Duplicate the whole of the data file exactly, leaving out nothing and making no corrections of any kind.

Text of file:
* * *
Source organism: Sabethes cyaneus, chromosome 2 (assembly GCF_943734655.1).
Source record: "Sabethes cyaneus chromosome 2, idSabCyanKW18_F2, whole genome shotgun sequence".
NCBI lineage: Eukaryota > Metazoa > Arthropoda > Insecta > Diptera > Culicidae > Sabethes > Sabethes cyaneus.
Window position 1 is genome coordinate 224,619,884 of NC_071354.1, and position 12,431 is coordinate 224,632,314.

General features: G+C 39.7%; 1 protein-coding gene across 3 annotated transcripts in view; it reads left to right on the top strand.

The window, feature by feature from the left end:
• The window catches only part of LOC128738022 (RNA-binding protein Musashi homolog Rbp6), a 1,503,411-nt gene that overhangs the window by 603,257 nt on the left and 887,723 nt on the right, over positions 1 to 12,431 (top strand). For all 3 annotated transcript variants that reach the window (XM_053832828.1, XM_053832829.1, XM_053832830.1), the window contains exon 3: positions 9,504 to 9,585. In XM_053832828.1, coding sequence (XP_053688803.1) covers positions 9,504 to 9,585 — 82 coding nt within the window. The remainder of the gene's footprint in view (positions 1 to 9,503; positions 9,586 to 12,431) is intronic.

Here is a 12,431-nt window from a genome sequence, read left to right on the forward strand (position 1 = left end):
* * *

Source organism: Sabethes cyaneus, chromosome 2 (assembly GCF_943734655.1).
Source record: "Sabethes cyaneus chromosome 2, idSabCyanKW18_F2, whole genome shotgun sequence".
NCBI lineage: Eukaryota > Metazoa > Arthropoda > Insecta > Diptera > Culicidae > Sabethes > Sabethes cyaneus.
Window position 1 is genome coordinate 224,619,884 of NC_071354.1, and position 12,431 is coordinate 224,632,314.

General features: G+C 39.7%; 1 protein-coding gene across 3 annotated transcripts in view; it reads left to right on the top strand.

The window, feature by feature from the left end:
• The window catches only part of LOC128738022 (RNA-binding protein Musashi homolog Rbp6), a 1,503,411-nt gene that overhangs the window by 603,257 nt on the left and 887,723 nt on the right, over positions 1 to 12,431 (top strand). For all 3 annotated transcript variants that reach the window (XM_053832828.1, XM_053832829.1, XM_053832830.1), the window contains exon 3: positions 9,504 to 9,585. In XM_053832828.1, coding sequence (XP_053688803.1) covers positions 9,504 to 9,585 — 82 coding nt within the window. The remainder of the gene's footprint in view (positions 1 to 9,503; positions 9,586 to 12,431) is intronic.

Here is a 12,431-nt window from a genome sequence, read left to right on the forward strand (position 1 = left end):